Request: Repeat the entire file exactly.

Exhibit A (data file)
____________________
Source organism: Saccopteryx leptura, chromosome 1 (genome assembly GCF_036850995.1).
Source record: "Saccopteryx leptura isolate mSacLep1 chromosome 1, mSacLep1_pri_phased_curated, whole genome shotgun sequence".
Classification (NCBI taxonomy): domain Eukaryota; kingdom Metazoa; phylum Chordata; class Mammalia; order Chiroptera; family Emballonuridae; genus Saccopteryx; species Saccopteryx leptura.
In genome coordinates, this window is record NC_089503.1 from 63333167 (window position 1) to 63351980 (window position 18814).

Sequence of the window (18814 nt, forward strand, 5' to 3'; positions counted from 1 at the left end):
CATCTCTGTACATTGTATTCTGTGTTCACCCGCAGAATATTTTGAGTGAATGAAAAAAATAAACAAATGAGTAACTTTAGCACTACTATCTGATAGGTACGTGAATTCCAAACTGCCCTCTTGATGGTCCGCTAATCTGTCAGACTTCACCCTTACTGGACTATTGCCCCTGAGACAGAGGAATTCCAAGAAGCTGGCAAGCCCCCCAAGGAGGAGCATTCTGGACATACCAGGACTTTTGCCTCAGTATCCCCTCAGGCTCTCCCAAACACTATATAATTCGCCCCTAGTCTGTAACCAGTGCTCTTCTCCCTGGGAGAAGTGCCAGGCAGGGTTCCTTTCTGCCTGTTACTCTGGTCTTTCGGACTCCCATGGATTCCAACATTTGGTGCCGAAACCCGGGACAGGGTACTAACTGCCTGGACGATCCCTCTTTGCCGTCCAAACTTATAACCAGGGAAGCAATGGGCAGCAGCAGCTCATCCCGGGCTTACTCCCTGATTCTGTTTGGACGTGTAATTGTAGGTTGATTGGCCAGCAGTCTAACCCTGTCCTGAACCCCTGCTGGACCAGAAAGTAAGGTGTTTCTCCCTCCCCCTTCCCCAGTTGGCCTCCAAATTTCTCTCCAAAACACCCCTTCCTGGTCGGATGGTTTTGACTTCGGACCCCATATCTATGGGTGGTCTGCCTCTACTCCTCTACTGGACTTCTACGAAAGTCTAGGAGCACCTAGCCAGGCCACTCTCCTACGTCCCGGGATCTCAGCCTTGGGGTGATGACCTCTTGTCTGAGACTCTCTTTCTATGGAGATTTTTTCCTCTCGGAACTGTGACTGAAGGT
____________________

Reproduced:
Source organism: Saccopteryx leptura, chromosome 1 (genome assembly GCF_036850995.1).
Source record: "Saccopteryx leptura isolate mSacLep1 chromosome 1, mSacLep1_pri_phased_curated, whole genome shotgun sequence".
Classification (NCBI taxonomy): domain Eukaryota; kingdom Metazoa; phylum Chordata; class Mammalia; order Chiroptera; family Emballonuridae; genus Saccopteryx; species Saccopteryx leptura.
In genome coordinates, this window is record NC_089503.1 from 63333167 (window position 1) to 63351980 (window position 18814).

Sequence of the window (18814 nt, forward strand, 5' to 3'; positions counted from 1 at the left end):
CATCTCTGTACATTGTATTCTGTGTTCACCCGCAGAATATTTTGAGTGAATGAAAAAAATAAACAAATGAGTAACTTTAGCACTACTATCTGATAGGTACGTGAATTCCAAACTGCCCTCTTGATGGTCCGCTAATCTGTCAGACTTCACCCTTACTGGACTATTGCCCCTGAGACAGAGGAATTCCAAGAAGCTGGCAAGCCCCCCAAGGAGGAGCATTCTGGACATACCAGGACTTTTGCCTCAGTATCCCCTCAGGCTCTCCCAAACACTATATAATTCGCCCCTAGTCTGTAACCAGTGCTCTTCTCCCTGGGAGAAGTGCCAGGCAGGGTTCCTTTCTGCCTGTTACTCTGGTCTTTCGGACTCCCATGGATTCCAACATTTGGTGCCGAAACCCGGGACAGGGTACTAACTGCCTGGACGATCCCTCTTTGCCGTCCAAACTTATAACCAGGGAAGCAATGGGCAGCAGCAGCTCATCCCGGGCTTACTCCCTGATTCTGTTTGGACGTGTAATTGTAGGTTGATTGGCCAGCAGTCTAACCCTGTCCTGAACCCCTGCTGGACCAGAAAGTAAGGTGTTTCTCCCTCCCCCTTCCCCAGTTGGCCTCCAAATTTCTCTCCAAAACACCCCTTCCTGGTCGGATGGTTTTGACTTCGGACCCCATATCTATGGGTGGTCTGCCTCTACTCCTCTACTGGACTTCTACGAAAGTCTAGGAGCACCTAGCCAGGCCACTCTCCTACGTCCCGGGATCTCAGCCTTGGGGTGATGACCTCTTGTCTGAGACTCTCTTTCTATGGAGATTTTTTCCTCTCGGAACTGTGACTGAAGGT